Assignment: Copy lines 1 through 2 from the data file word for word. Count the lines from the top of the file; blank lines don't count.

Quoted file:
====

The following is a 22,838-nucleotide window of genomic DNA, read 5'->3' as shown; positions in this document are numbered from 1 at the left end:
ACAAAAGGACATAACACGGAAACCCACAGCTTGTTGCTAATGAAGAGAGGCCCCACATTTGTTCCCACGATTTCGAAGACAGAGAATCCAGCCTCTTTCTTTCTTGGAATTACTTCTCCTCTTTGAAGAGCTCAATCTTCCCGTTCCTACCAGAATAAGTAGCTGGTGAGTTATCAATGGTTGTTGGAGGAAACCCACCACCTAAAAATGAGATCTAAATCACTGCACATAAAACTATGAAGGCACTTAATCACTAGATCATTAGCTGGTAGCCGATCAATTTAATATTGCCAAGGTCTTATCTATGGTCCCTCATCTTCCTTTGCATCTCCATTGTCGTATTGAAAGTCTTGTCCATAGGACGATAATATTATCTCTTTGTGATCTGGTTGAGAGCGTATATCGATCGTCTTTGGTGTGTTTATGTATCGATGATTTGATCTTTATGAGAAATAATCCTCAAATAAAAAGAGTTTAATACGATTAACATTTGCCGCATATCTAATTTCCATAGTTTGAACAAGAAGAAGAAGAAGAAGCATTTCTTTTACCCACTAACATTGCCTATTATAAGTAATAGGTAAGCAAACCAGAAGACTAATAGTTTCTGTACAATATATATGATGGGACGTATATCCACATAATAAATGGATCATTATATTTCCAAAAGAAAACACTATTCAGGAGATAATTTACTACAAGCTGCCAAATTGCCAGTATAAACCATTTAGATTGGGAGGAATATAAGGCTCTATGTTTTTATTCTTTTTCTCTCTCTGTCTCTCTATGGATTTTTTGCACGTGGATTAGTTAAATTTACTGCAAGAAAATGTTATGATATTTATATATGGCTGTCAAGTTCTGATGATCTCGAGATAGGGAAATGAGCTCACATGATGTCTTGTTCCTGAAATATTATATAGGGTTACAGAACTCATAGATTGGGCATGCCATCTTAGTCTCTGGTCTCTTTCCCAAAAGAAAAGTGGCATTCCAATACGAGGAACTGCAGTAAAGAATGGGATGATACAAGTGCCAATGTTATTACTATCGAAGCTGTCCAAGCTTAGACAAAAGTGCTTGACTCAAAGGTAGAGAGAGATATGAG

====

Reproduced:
The following is a 22,838-nucleotide window of genomic DNA, read 5'->3' as shown; positions in this document are numbered from 1 at the left end:
ACAAAAGGACATAACACGGAAACCCACAGCTTGTTGCTAATGAAGAGAGGCCCCACATTTGTTCCCACGATTTCGAAGACAGAGAATCCAGCCTCTTTCTTTCTTGGAATTACTTCTCCTCTTTGAAGAGCTCAATCTTCCCGTTCCTACCAGAATAAGTAGCTGGTGAGTTATCAATGGTTGTTGGAGGAAACCCACCACCTAAAAATGAGATCTAAATCACTGCACATAAAACTATGAAGGCACTTAATCACTAGATCATTAGCTGGTAGCCGATCAATTTAATATTGCCAAGGTCTTATCTATGGTCCCTCATCTTCCTTTGCATCTCCATTGTCGTATTGAAAGTCTTGTCCATAGGACGATAATATTATCTCTTTGTGATCTGGTTGAGAGCGTATATCGATCGTCTTTGGTGTGTTTATGTATCGATGATTTGATCTTTATGAGAAATAATCCTCAAATAAAAAGAGTTTAATACGATTAACATTTGCCGCATATCTAATTTCCATAGTTTGAACAAGAAGAAGAAGAAGAAGCATTTCTTTTACCCACTAACATTGCCTATTATAAGTAATAGGTAAGCAAACCAGAAGACTAATAGTTTCTGTACAATATATATGATGGGACGTATATCCACATAATAAATGGATCATTATATTTCCAAAAGAAAACACTATTCAGGAGATAATTTACTACAAGCTGCCAAATTGCCAGTATAAACCATTTAGATTGGGAGGAATATAAGGCTCTATGTTTTTATTCTTTTTCTCTCTCTGTCTCTCTATGGATTTTTTGCACGTGGATTAGTTAAATTTACTGCAAGAAAATGTTATGATATTTATATATGGCTGTCAAGTTCTGATGATCTCGAGATAGGGAAATGAGCTCACATGATGTCTTGTTCCTGAAATATTATATAGGGTTACAGAACTCATAGATTGGGCATGCCATCTTAGTCTCTGGTCTCTTTCCCAAAAGAAAAGTGGCATTCCAATACGAGGAACTGCAGTAAAGAATGGGATGATACAAGTGCCAATGTTATTACTATCGAAGCTGTCCAAGCTTAGACAAAAGTGCTTGACTCAAAGGTAGAGAGAGATATGAG